The versatile Devotchka

Four players, 12 instruments, their own odd universe

Gypsy-rock band Devotchka rolls into Belly Up Sunday the 17th.
  • Gypsy-rock band Devotchka rolls into Belly Up Sunday the 17th.

A band named “Girl”: at least that’s what the group’s members (none of whom are Russian, by the way) claim Devotchka stands for in that particular language. No, this is a four-piece based in Colorado, and between them they can play better than a dozen instruments — and they do so in the course of an evening. There’s a pretty broad range therein, anything and everything from theremin to sousaphone to bouzouki to glockenspiel, guitar, and double-bass come to mind, but there’s a lot more. Versatile is a word that many a rock critic has posted in attempts to try to describe this band, but it’s not just about versatility for the sake of it — no, Devotchka music has finally become its own odd universe.

"Till the End of Time"

By Devotchka, from the motion picture <em>Little Miss Sunshine</em>

By Devotchka, from the motion picture Little Miss Sunshine

For a time in their beginning years Devotchka was Dita Von Teese’s backup band, she being a burlesque/fetish/glamour model who gained infamy by marrying, then later divorcing, the musician known as Marilyn Manson. That’s how Devotchka broke out of obscurity, by backing a woman who was known for compressing her rib cage into a very small and painful corset. The band’s musical madness equaled Von Teese’s near-naked fleshy madness, but in the end, the crazed Devotchka performances gained a pint-size following that began to deepen when they got out on their own.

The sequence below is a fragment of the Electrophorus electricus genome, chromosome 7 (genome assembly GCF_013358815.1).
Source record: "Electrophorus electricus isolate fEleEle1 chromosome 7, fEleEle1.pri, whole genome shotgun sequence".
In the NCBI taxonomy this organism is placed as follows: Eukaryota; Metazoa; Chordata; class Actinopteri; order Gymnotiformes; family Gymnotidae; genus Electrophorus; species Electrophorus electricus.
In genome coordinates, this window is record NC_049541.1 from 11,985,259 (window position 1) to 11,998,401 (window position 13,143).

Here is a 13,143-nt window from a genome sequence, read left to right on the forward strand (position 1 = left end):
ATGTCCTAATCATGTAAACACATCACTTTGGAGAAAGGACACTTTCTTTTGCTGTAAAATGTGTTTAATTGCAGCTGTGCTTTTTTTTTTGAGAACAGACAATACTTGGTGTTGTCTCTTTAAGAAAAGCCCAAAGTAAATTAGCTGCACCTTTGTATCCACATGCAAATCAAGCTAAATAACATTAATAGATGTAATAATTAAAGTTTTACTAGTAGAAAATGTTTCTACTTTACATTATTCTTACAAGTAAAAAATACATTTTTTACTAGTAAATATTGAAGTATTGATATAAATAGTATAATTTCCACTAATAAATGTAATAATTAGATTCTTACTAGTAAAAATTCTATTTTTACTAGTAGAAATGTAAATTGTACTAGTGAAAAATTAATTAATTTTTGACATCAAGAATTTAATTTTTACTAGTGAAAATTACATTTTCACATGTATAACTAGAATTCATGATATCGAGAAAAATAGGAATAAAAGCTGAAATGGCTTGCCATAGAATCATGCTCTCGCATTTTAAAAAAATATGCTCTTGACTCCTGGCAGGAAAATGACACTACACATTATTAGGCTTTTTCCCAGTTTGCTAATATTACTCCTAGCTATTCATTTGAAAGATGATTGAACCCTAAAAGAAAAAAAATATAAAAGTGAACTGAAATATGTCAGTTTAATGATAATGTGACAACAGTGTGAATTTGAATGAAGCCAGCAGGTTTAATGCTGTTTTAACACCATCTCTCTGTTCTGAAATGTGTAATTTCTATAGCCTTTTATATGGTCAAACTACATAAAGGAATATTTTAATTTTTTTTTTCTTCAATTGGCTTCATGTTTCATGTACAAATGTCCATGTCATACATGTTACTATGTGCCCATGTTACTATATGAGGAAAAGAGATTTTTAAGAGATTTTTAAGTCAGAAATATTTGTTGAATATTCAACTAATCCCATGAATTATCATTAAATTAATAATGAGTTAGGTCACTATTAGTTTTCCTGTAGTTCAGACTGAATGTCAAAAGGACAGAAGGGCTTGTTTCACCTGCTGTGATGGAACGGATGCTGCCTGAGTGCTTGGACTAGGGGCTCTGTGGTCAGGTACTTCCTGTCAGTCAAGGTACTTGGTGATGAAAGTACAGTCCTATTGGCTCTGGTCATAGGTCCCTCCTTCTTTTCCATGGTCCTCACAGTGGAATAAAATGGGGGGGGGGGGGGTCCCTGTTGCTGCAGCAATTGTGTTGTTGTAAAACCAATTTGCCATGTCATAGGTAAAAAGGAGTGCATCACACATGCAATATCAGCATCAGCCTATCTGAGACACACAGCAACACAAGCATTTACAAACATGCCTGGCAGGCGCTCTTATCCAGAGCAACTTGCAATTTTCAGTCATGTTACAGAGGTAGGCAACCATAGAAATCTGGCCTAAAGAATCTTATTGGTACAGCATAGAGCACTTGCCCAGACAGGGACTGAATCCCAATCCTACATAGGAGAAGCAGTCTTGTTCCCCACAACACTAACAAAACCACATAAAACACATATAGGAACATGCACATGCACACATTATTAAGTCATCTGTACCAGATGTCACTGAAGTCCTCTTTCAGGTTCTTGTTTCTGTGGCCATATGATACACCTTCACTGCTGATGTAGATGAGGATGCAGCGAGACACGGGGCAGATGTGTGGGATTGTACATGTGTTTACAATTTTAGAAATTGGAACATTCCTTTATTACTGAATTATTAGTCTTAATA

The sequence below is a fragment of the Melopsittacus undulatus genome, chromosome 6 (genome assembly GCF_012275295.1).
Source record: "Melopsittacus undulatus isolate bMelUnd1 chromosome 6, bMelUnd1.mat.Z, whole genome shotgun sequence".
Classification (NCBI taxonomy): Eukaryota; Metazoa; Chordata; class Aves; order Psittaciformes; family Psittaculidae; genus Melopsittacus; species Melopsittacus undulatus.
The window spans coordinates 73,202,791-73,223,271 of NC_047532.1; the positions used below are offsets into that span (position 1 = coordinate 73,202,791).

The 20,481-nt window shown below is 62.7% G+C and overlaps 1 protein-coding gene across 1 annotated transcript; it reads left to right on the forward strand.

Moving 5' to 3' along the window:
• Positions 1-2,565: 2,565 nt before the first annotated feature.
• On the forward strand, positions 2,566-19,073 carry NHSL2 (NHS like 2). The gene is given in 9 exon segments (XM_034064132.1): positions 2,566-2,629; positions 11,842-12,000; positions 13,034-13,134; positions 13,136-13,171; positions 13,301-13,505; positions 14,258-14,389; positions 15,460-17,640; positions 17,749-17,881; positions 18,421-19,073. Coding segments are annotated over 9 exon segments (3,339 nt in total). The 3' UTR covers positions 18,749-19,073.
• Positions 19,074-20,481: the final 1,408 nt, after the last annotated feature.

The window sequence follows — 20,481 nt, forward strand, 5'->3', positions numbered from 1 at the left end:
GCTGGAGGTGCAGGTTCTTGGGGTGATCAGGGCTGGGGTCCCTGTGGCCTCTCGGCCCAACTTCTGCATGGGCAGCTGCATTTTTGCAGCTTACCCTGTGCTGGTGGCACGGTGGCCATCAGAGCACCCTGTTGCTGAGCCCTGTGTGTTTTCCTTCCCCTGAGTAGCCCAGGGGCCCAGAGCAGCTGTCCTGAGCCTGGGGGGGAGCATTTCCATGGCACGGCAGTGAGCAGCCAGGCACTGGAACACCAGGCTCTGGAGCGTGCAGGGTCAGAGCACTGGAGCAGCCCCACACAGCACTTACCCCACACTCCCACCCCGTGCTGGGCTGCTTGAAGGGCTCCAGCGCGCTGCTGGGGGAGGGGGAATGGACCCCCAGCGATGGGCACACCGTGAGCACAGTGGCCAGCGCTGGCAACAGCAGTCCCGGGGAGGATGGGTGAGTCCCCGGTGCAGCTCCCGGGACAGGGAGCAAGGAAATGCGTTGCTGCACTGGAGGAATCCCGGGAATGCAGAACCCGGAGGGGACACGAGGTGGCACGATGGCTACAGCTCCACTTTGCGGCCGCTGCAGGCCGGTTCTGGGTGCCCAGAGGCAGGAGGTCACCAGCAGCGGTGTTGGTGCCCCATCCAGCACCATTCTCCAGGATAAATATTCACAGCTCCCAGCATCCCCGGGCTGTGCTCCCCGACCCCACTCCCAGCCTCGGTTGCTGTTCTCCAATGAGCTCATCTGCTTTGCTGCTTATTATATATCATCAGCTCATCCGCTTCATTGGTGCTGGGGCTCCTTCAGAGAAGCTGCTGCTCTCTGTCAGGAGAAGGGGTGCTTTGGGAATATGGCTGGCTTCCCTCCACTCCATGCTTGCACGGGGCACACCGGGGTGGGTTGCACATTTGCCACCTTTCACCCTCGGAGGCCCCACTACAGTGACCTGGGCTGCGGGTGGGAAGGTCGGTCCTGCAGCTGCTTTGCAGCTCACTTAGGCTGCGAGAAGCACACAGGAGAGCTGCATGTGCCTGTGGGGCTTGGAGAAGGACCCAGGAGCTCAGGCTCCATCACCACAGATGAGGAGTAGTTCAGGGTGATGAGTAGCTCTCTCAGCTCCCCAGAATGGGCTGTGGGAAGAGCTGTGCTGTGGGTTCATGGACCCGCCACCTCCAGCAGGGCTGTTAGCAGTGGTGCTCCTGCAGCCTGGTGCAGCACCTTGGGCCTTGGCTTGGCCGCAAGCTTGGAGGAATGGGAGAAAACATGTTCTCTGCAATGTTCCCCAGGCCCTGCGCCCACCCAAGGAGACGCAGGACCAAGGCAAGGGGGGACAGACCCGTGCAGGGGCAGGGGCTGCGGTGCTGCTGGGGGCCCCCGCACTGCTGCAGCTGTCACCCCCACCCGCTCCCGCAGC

Past Event

Devotchka

  • Sunday, January 17, 2016, 8 p.m.
  • Belly Up Tavern, 143 S. Cedros Avenue, Solana Beach
  • 21+

With tortured, plaintive moaning that passes for vocals, the edges of Devotchka’s musical frenzy are fenced in by the rock-steady beat of their drummer. Each of the musicians was classically trained, but what they create together is a mix-up of klezmer, surf, Balkan folk, tango, polka, mariachi, indie garage rock, a touch of psychedelia, and so on — yeah, it sounds a bit like world music, maybe, but it’s not for the typical world-music fan. I gather Devotchka could care less about keeping anything authentic. This goofball band is the weirdest, most rocking fun since the White Album.

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